So, that morning, sunny but with dew still on the grass, I took the dogs out for their midmorning cavorting and unloading. Phil glared at me as I brushed past the table he and Willard shared, set by the stairs. I didn’t think anything of it, really, since he’s normally so
stonedlaid-back. Dealing with the slavering concrete mass that is Willard daily can put a dent in even the sunniest attitude, and sometimes before his morning toke Phil’s comparable to me pre-coffee.
Had I stopped to think, I would have noted it was awful late for Phil not to have a smile and a slow “hellllllooooo” for me.
Anyway, the dogs did their pre-unloading dance, finding exactly the right places for whatever they wished to unburden themselves of, then there was some yapping and chasing. Odd finally decided enough was enough, and signaled so by choosing the one place in the yard Miss B will not dare to bark her play-demands at him–that is, for those who can’t guess, firmly between my ankles. Miss B did a few more laps around the yard, denned a bit by the backdoor to the garage, then trotted up to me with a self-satisfied post-extrusion smirk.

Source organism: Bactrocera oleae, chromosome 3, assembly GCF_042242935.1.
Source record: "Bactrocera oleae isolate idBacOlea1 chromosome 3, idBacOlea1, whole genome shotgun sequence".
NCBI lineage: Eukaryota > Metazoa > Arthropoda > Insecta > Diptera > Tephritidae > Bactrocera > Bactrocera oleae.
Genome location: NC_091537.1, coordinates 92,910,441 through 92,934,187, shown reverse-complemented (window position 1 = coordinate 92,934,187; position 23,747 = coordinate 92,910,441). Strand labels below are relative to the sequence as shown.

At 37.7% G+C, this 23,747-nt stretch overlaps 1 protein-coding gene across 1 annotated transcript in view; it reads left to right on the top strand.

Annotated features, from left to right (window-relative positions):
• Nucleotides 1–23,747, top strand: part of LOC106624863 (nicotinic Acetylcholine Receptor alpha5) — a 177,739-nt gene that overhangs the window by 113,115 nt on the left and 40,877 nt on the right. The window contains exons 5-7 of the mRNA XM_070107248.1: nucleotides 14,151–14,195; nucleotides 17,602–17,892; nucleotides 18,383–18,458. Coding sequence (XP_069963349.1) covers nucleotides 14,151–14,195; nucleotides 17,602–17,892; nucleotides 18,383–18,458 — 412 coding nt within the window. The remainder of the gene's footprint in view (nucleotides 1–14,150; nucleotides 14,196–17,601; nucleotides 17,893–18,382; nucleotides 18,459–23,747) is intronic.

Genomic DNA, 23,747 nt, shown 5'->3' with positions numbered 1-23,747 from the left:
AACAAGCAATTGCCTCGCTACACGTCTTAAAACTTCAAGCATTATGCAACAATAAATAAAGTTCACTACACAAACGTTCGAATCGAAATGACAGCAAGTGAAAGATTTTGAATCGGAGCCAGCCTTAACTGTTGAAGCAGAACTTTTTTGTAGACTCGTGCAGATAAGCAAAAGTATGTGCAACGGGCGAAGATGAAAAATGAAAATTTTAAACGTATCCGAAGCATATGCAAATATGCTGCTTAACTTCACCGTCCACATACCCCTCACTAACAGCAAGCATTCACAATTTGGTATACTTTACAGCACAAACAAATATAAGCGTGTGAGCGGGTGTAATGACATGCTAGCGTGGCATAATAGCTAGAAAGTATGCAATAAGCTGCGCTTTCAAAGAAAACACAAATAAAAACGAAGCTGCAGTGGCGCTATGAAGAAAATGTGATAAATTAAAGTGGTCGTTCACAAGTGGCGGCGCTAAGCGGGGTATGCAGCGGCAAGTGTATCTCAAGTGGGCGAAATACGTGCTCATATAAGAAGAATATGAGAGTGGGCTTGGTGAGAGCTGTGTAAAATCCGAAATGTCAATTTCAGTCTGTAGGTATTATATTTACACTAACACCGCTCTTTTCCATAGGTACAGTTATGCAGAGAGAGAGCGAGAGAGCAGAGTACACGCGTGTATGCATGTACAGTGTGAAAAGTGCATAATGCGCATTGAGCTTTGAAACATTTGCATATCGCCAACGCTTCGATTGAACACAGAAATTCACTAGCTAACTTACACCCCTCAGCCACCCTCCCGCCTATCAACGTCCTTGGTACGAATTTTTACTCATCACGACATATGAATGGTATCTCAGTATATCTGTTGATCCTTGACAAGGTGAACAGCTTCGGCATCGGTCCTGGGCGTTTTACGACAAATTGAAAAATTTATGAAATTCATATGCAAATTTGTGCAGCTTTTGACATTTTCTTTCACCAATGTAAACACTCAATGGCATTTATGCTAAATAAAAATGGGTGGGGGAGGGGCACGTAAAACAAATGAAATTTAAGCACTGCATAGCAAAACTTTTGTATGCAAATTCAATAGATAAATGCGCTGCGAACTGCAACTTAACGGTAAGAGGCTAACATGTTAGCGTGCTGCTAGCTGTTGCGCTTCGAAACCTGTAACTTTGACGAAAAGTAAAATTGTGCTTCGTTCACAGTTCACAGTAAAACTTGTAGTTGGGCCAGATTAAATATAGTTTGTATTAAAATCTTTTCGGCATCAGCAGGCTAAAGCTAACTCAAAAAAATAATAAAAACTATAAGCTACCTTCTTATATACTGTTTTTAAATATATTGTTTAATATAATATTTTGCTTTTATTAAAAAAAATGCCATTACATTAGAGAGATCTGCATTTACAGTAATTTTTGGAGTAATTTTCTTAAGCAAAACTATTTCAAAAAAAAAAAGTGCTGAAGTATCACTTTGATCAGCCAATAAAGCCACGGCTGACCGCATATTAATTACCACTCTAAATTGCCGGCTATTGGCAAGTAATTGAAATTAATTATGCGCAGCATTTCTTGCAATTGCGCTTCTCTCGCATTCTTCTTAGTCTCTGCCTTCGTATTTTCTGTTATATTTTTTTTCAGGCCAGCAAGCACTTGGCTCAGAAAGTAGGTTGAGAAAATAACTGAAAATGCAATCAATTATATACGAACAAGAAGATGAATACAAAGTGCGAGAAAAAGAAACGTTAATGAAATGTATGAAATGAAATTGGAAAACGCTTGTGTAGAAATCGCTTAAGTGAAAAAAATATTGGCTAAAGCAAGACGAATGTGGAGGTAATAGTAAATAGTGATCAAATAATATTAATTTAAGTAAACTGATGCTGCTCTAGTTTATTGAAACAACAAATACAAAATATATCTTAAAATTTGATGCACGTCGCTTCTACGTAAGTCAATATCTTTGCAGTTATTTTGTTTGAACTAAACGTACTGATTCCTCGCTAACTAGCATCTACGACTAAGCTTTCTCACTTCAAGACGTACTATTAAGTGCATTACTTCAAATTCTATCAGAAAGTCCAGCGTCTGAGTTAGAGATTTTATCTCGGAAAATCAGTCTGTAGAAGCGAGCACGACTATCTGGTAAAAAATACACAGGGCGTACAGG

I shepherded them up the stairs, Miss B jostling and herding Odd, and Phil’s glare became furious instead of just curmudgeonly. He snapped something I didn’t quite hear over the clicking of nails and Odd’s wheezing. (Stairs are Odd’s nemesis.) All I caught was something about “mother” and “cat” and “army boots.”
Odd is a marvelously sweet dog, with not a single mean bone in his body. There is only one thing that will drive him into an explosion of rage, and that’s an insult to his bipedal mum–namely, yours truly. Phil kept yelling, and I heard “Your mom!” again.
This was too much for Odd, who at first cocked his head as if he couldn’t believe anyone would be so crass (or stupid) as to utter such blasphemy in his presence. Then he charged.